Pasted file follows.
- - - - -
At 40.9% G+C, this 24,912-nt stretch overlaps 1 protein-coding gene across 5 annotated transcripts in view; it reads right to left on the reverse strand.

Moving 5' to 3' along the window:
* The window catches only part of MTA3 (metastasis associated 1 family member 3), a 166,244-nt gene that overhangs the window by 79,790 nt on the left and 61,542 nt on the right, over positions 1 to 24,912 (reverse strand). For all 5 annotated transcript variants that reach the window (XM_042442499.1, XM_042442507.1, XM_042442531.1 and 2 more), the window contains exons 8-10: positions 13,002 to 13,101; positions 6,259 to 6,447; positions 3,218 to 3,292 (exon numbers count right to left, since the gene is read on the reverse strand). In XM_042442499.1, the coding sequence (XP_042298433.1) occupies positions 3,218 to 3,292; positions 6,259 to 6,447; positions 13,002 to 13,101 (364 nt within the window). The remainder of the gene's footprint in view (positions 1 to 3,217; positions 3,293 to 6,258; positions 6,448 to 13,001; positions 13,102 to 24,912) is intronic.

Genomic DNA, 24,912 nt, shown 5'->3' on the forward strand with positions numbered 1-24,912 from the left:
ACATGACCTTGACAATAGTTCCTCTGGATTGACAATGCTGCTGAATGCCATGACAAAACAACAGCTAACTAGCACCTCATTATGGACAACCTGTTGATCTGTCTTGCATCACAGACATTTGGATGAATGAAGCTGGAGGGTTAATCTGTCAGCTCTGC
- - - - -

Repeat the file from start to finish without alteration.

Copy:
At 40.9% G+C, this 24,912-nt stretch overlaps 1 protein-coding gene across 5 annotated transcripts in view; it reads right to left on the reverse strand.

Moving 5' to 3' along the window:
* The window catches only part of MTA3 (metastasis associated 1 family member 3), a 166,244-nt gene that overhangs the window by 79,790 nt on the left and 61,542 nt on the right, over positions 1 to 24,912 (reverse strand). For all 5 annotated transcript variants that reach the window (XM_042442499.1, XM_042442507.1, XM_042442531.1 and 2 more), the window contains exons 8-10: positions 13,002 to 13,101; positions 6,259 to 6,447; positions 3,218 to 3,292 (exon numbers count right to left, since the gene is read on the reverse strand). In XM_042442499.1, the coding sequence (XP_042298433.1) occupies positions 3,218 to 3,292; positions 6,259 to 6,447; positions 13,002 to 13,101 (364 nt within the window). The remainder of the gene's footprint in view (positions 1 to 3,217; positions 3,293 to 6,258; positions 6,448 to 13,001; positions 13,102 to 24,912) is intronic.

Genomic DNA, 24,912 nt, shown 5'->3' on the forward strand with positions numbered 1-24,912 from the left:
ACATGACCTTGACAATAGTTCCTCTGGATTGACAATGCTGCTGAATGCCATGACAAAACAACAGCTAACTAGCACCTCATTATGGACAACCTGTTGATCTGTCTTGCATCACAGACATTTGGATGAATGAAGCTGGAGGGTTAATCTGTCAGCTCTGC